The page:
“You look at the number of lobbyists — we are up against an army.”

On Sunday, the Center for Public Integrity released a new report finding the pharmaceutical lobby flooded Washington with $155 million from January 2005 to June 2006, employing a stunning 1,100 lobbyists. One public health advocate rightly said, “we are up against an army.”

That’s what they had, not what they have now. Back in January, we noted here that pharmaceuticals were “scrambling to hire lobbyists with Democratic ties”, after the new Congress was sworn in.

On CPI’s heels, CBS’ 60 Minutes aired a comprehensive report Sunday revisiting Big Pharma’s pernicious influence in Congress when the 2003 prescription drug bill was passed:

Why was the drug lobby was so interested in this bill and what did it have to gain?

Ron Pollack the executive director of Families USA, a nonpartisan health care watchdog group, says it all boiled down to a key provision in the legislation.

It prohibited Medicare and the federal government from using its vast purchasing power to negotiate lower prices directly from the drug companies.

“The key goal was to make sure there’d be no interference in the drug companies’ abilities to charge high prices and to continue to increase those prices,” says Pollack.

Pollack says there’s no question that this was prompted by the pharmaceutical lobby.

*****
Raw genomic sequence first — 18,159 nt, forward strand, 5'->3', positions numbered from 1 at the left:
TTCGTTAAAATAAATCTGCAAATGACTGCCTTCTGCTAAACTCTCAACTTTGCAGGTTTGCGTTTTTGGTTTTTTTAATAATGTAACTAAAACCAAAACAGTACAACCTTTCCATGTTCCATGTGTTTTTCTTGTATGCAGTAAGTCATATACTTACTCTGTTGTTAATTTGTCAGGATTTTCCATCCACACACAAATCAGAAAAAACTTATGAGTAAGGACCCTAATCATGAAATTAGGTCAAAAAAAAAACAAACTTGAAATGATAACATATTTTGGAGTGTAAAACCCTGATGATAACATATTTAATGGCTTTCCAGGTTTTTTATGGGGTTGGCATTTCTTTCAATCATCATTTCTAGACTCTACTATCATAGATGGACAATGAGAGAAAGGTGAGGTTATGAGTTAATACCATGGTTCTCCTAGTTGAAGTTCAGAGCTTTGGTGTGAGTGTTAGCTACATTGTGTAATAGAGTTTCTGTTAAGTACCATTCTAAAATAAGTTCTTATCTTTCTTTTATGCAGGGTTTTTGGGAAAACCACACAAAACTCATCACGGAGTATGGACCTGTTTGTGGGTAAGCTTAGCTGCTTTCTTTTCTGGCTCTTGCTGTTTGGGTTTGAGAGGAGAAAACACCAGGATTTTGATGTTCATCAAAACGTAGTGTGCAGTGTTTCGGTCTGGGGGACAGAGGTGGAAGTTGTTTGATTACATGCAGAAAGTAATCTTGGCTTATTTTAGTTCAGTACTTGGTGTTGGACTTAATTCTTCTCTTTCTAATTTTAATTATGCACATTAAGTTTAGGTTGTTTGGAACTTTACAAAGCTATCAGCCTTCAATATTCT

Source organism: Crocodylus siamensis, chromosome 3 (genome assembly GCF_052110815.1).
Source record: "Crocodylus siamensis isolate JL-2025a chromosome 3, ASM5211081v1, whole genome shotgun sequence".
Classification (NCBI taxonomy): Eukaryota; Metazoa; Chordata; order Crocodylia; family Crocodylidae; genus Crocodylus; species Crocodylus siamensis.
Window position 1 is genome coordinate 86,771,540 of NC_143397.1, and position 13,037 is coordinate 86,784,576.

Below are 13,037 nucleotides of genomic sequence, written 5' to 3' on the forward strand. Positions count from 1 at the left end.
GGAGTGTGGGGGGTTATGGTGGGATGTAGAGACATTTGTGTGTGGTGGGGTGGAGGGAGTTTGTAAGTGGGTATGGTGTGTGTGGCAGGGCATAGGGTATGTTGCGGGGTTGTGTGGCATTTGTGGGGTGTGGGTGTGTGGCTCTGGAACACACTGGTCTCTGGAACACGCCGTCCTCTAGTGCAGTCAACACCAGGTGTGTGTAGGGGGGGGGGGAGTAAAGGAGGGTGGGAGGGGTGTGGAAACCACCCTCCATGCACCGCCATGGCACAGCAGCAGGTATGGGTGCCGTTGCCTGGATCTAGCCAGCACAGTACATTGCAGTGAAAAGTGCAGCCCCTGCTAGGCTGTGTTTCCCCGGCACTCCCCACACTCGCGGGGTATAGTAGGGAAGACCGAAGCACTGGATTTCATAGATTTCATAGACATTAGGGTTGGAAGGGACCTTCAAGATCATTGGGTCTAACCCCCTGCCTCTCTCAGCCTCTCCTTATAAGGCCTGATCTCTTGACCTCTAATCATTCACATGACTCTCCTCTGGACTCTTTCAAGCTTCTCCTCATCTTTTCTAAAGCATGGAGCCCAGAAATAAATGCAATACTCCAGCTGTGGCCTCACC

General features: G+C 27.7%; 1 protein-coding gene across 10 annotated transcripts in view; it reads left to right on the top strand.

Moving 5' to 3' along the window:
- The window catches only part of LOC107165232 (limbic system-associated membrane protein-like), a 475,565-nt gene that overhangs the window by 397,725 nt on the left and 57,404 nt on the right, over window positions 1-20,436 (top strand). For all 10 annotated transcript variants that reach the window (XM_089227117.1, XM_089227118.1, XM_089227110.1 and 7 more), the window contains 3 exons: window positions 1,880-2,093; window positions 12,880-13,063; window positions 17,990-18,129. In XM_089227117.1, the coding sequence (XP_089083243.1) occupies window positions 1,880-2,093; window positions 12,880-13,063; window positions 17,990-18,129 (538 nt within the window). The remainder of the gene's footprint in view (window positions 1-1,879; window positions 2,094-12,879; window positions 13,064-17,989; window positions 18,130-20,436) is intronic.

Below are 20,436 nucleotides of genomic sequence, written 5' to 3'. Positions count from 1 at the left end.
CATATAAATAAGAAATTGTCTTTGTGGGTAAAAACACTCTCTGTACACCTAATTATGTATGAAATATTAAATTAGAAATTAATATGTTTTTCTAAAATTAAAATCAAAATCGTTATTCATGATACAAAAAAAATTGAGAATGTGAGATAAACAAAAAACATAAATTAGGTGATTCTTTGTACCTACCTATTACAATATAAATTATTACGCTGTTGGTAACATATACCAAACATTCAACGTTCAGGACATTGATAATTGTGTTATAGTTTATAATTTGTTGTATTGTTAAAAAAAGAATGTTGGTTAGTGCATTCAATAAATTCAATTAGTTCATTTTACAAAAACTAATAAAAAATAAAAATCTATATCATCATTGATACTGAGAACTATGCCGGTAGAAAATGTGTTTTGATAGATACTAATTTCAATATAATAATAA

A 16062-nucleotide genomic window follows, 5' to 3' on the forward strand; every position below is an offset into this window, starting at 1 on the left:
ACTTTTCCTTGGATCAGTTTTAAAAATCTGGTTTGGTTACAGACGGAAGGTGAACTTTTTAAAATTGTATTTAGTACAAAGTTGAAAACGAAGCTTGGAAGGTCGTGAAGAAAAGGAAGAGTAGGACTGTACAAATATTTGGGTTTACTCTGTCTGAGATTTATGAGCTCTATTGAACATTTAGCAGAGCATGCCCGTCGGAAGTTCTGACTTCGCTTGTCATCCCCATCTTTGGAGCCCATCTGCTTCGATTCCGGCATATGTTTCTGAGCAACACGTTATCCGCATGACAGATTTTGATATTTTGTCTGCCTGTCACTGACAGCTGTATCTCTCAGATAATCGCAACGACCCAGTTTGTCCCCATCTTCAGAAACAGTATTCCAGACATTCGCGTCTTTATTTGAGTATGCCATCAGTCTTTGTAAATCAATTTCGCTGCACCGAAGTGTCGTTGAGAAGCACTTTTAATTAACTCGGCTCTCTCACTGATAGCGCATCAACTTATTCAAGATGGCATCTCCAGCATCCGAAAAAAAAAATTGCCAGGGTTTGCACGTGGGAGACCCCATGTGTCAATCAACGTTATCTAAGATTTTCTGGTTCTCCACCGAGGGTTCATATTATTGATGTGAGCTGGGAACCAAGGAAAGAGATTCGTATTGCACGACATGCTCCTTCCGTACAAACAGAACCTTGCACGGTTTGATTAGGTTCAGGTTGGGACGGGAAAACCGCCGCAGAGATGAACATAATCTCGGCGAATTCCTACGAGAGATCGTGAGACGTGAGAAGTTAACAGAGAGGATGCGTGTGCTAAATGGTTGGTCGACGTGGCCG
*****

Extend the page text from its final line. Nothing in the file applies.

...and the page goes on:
“They were the ones who wanted to make sure Medicare could charge high prices and to continue to increase those prices,” he said.

Big Pharma’s lobbying has remained fierce as the public still wants to empower Medicare to negotiate. CPI notes that bills following the people’s will never got out of the committee in 2005 and 2006.

But such legislation has cleared the new House this year, and the Senate will be addressing the issue after the current Easter recess.

We’ve been chronicling Big Pharma’s massive efforts to derail the bill, with the help of major newspapers, particularly the Washington Post.

So it was good to see 60 Minutes reject Big Pharma’s White House-aided spin about the effects of empowering Medicare to negotiate:

The drug industry says that competition among private insurance plans that service the Medicare program help keep prices low. But Families USA reported in a January study that Medicare patients are being charged nearly 60 percent more for the top 20 drugs than veterans pay under a program run by the U.S. Department of Veterans Affairs.

The battle will be joined soon. And we’re up against a deep-pocketed lobbyist army. It will take a huge grassroots effort to ensure the facts get heard and the people’s will be respected.


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